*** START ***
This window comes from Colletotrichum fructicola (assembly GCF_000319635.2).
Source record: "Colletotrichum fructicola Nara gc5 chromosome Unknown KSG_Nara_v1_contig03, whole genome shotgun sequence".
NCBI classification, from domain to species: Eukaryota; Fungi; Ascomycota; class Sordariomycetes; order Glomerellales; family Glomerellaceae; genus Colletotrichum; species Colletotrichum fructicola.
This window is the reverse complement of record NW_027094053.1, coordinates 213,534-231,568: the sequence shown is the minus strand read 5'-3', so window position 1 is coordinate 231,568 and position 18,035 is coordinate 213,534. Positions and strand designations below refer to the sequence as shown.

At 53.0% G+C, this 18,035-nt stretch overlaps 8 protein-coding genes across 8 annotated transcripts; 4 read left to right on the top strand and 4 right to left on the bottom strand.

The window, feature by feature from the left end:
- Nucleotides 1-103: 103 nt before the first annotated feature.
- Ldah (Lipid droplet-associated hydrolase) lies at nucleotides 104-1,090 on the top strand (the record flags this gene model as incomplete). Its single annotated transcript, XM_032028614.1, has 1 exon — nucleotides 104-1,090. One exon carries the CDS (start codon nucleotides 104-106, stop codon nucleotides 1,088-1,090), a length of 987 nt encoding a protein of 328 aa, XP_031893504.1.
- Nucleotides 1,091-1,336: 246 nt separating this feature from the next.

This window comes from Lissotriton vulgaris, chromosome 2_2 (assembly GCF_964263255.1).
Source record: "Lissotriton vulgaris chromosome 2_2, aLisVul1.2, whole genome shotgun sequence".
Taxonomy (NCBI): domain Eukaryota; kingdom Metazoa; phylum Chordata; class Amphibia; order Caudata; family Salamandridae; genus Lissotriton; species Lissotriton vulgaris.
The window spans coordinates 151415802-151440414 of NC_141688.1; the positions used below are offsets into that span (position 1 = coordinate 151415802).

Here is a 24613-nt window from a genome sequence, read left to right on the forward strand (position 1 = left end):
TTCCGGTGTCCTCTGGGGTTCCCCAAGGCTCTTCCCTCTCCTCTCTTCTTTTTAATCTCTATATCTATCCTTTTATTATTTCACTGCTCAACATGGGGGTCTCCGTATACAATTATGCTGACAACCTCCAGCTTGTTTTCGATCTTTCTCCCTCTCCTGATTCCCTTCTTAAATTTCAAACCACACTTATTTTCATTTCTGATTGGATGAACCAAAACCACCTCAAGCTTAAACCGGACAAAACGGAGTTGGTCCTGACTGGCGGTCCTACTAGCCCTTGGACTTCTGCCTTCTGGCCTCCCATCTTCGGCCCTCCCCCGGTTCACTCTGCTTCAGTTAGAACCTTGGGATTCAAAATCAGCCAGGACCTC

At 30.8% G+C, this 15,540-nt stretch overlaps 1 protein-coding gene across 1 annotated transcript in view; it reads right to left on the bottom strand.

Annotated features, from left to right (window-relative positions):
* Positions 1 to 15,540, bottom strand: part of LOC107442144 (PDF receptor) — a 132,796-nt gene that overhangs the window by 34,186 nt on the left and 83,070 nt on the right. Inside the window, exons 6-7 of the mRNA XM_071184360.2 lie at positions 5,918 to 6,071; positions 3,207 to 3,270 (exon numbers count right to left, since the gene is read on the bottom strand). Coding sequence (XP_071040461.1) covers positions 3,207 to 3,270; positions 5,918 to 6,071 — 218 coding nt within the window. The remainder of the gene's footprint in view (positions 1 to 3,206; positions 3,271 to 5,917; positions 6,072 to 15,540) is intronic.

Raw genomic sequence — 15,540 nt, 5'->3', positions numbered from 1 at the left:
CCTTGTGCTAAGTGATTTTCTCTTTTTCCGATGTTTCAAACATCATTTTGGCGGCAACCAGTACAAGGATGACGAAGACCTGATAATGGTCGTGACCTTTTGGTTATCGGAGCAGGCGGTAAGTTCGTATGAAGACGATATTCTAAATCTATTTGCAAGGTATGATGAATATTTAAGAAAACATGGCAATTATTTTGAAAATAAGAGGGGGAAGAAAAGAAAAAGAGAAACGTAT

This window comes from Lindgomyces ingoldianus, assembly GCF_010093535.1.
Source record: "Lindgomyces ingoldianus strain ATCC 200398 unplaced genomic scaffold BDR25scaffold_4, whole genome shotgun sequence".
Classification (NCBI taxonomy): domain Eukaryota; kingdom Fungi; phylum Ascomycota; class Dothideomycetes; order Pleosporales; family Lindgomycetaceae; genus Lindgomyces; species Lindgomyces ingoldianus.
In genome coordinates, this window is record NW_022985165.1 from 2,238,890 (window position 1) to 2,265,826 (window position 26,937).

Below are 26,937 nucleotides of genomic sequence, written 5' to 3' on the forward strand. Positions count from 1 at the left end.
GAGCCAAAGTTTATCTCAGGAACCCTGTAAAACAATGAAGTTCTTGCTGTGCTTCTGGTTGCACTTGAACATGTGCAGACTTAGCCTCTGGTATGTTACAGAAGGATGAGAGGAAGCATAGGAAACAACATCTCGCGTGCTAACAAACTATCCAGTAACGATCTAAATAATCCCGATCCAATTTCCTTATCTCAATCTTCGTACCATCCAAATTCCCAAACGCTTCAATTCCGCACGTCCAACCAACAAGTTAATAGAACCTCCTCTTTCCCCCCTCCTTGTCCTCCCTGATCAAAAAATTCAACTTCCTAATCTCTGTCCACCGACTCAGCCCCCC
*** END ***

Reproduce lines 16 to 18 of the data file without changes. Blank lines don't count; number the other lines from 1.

At 30.8% G+C, this 15,540-nt stretch overlaps 1 protein-coding gene across 1 annotated transcript in view; it reads right to left on the bottom strand.

Annotated features, from left to right (window-relative positions):
* Positions 1 to 15,540, bottom strand: part of LOC107442144 (PDF receptor) — a 132,796-nt gene that overhangs the window by 34,186 nt on the left and 83,070 nt on the right. Inside the window, exons 6-7 of the mRNA XM_071184360.2 lie at positions 5,918 to 6,071; positions 3,207 to 3,270 (exon numbers count right to left, since the gene is read on the bottom strand). Coding sequence (XP_071040461.1) covers positions 3,207 to 3,270; positions 5,918 to 6,071 — 218 coding nt within the window. The remainder of the gene's footprint in view (positions 1 to 3,206; positions 3,271 to 5,917; positions 6,072 to 15,540) is intronic.